September 11, 2001. Until the COVID-19 pandemic of 2020, no event since World War II has so profoundly affected the lifestyles of Americans as that Tuesday morning.
On that day, I was in a hotel in Richardson, Texas – a suburb of Dallas. I was there for the second day of a seminar on government officials’ relationships with the news media1.
A little before 8:00 AM, Central time, my fellow attendees and I gathered in the hotel lobby for their complimentary coffee and snacks. We were soon to board a bus to take us to the seminar site at the University of Texas.
Suddenly, the lobby TV switched to the scene in New York. Someone said, “Some idiot flew his Cessna into the World Trade Center.” An airplane pilot myself for more than 20 years, I knew that was no Cessna. It was something much larger.
Some in the media realized that too. Commentators began drawing parallels to July 28, 1945. On that day, the pilot of a B-25 bomber became lost in the fog and crashed into the 78th floor of the Empire State Building in New York. Fourteen people were killed in that crash.
Still, the images of smoke billowing from the north tower of the World Trade Center suggested something far more devastating. It was probably a large commercial aircraft. But with the sophisticated radar tracking of airplanes in 2001, how could a commercial pilot crash into a large metropolitan building.
As we sat transfixed to the tv, that answer became clear: it was no accident. Eighteen minutes after the north tower crash, we watched as a second airliner crashed at high speed into the south tower. It was 8:03 AM in Richardson.
Off to Class
Moments later, we were pulled away to board our bus. We were all in shock at the implications.
When we arrived at the classroom, televisions sets originally positioned to show example clips of government officials’ interviews with the media were tuned to live photos of New York. We were transfixed at the images.
But for most of our class, the world came alive at moments after we arrived in the classroom. Before most of us had even taken our seats, news came in that a third plane had hit the Pentagon. It was 8:37 AM in Dallas and it became crystalline – America was under attack. At that moment, pagers began beeping across the room. Most of the class were from the Dallas metroplex. They were being summoned back to work. Who could know how extensive the attacks would be?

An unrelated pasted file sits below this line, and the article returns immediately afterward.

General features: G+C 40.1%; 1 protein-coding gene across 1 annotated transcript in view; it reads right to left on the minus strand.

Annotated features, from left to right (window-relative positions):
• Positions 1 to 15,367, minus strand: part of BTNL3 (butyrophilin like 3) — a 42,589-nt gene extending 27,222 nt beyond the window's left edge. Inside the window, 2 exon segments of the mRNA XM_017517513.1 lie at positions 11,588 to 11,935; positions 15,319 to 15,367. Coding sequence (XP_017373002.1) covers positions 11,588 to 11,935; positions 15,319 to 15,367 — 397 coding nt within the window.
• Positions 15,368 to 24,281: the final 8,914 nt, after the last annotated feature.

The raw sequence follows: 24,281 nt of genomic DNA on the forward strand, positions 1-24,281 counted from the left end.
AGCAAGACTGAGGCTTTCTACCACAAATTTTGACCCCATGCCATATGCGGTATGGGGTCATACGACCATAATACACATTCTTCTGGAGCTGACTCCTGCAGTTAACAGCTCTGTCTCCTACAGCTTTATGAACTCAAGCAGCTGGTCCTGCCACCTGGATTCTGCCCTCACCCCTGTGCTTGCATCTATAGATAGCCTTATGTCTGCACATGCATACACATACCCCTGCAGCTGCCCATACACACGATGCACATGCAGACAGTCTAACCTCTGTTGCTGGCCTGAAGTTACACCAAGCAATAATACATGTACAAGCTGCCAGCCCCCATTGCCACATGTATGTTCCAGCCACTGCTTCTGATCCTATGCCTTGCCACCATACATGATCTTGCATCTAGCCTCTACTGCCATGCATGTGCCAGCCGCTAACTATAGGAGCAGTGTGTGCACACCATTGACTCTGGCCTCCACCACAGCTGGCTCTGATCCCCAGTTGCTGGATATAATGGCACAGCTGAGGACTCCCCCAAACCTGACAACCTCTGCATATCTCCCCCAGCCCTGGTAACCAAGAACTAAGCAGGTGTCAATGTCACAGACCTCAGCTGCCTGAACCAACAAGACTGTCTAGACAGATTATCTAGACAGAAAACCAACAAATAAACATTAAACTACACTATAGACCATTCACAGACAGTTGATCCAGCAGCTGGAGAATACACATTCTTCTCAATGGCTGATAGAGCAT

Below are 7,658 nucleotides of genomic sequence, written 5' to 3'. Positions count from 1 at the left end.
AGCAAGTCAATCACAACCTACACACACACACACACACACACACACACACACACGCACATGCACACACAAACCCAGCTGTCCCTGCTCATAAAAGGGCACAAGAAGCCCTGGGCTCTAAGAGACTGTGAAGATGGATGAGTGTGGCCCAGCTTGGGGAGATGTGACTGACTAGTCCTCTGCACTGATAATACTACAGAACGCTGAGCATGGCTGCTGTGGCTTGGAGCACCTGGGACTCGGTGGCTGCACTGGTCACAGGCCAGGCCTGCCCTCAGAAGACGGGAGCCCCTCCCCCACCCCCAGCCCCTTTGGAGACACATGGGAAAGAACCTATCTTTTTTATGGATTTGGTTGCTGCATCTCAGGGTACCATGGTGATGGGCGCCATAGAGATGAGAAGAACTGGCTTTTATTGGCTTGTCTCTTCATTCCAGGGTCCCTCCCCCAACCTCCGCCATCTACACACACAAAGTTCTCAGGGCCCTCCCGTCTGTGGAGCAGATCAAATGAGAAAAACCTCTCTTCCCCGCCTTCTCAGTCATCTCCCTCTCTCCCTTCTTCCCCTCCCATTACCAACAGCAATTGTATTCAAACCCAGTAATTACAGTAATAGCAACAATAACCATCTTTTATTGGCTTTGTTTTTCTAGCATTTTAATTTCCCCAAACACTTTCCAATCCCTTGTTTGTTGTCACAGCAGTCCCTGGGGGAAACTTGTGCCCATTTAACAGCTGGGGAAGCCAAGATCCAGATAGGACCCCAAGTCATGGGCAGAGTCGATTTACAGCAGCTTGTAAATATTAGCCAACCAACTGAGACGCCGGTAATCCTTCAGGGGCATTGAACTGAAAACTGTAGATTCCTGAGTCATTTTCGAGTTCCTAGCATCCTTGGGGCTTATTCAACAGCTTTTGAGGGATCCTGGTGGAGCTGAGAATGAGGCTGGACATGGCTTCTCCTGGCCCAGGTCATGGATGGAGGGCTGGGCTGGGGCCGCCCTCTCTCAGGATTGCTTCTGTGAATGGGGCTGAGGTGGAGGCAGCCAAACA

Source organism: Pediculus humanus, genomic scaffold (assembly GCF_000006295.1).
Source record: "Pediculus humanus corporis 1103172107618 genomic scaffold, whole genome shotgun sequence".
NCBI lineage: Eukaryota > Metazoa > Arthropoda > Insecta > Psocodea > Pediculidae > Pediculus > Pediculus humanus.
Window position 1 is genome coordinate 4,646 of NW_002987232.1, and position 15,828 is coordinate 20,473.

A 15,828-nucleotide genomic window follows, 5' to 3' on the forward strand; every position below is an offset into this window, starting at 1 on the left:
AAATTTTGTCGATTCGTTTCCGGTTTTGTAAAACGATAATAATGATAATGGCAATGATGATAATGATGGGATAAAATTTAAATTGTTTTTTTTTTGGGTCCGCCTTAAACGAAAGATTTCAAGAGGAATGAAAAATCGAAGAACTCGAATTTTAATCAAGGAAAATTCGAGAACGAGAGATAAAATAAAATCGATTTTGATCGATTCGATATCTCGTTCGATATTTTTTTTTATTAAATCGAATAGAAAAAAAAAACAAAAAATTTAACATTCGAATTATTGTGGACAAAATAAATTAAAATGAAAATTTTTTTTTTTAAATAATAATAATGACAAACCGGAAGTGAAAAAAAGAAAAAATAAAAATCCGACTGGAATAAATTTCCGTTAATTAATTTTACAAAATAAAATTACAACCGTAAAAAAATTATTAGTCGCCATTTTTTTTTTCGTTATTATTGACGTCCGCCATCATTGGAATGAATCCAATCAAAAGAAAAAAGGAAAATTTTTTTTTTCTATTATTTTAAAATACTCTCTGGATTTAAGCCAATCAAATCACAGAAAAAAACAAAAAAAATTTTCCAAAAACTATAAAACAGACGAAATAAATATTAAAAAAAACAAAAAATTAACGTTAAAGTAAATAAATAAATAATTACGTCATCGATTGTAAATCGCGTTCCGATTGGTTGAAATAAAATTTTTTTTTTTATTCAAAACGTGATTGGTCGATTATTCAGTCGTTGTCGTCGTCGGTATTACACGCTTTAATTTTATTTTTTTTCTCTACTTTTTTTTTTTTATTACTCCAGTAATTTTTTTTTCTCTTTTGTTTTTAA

It was obvious that the class was cancelled. It was soon to be replaced by real life media interactions with many of my class members.
Since I was not from the area, no one was calling me to go back to work. I began planning my next move. Originally, I had planned to take a flight out of Dallas that afternoon to go to Detroit. There I planned to meet my wife for a short vacation to Mackinac Island.
But even before we left the university, the FAA ordered all domestic flights to land at the nearest airport2.
I didn’t relish a drive from Dallas to Boise and it first seemed that I might be able to fly home in a day or two. I spent the next several days in my room, watching the aftermath unfold on TV, only venturing out to eat. Ultimately, I left Dallas on Friday.
The events of September 11 would change the way Americans – and indeed the world – traveled by air. Security checks prior to boarding aircraft had been in place since the 1970s due to hijackings. But those screenings were markedly increased in the weeks and months after the attacks. Airline passenger screening was previously handled on a local basis by the airlines. But soon, the federal government would intervene in the form of the Transportation Security Administration (TSA).
We Will Never Forget September 11
With 2,977 dead from the attacks, “We will never forget” became the rallying cry of most Americans. Support for President Bush and his response to the attacks soared to a 90% approval rating.
We also became more suspicious. When it became clear that the Islamic terrorist organization Al-Qaida was behind the attacks, hate crimes – particularly against Muslim Americans rapidly increased. Not even President Bush’s public appearance at Washington, D.C.’s largest Islamic Center a few days after the attacks helped. He acknowledged the “incredibly valuable contribution” that millions of American Muslims made to their country and called for them “to be treated with respect.” But still many people, shocked by the enormity of the loss, lashed out at anyone they believed “might be related” to the attacks.
In time, such assaults diminished, although they never really stopped. Americans have long held a love/hate relationship with those different from themselves. We welcome immigrants to our shores – “Give me your tired, your poor, Your huddled masses yearning to breathe free3.” Yet racial bias is still prevalent, as evidenced by the massive protests happening across the country in 2020.
And indeed, “We will never forget” has faded for many. As with “A date which will live in infamy” – President Roosevelt’s description of December 7, 1941, the attack on Pearl Harbor – September 11 passes with decreasing notice. We remember, but we have acclimated to the changes the attacks wrought. September 11 remains very real for the families of 2,977. But, sadly, the cohesiveness that most Americans felt after that Tuesday morning has faded.
It is our challenge to restore that cohesiveness – to come together not just in response to a tragedy, but for every day.
- A little more than two years later, I would begin teaching a similar seminar at the University of Louisville.
- My wife was already airborne flying from Boise to Detroit. Her plane was ordered to land at Denver. The next day, she rented a car and drove home.
- Inscription on the base of the Statue of Liberty in New York Harbor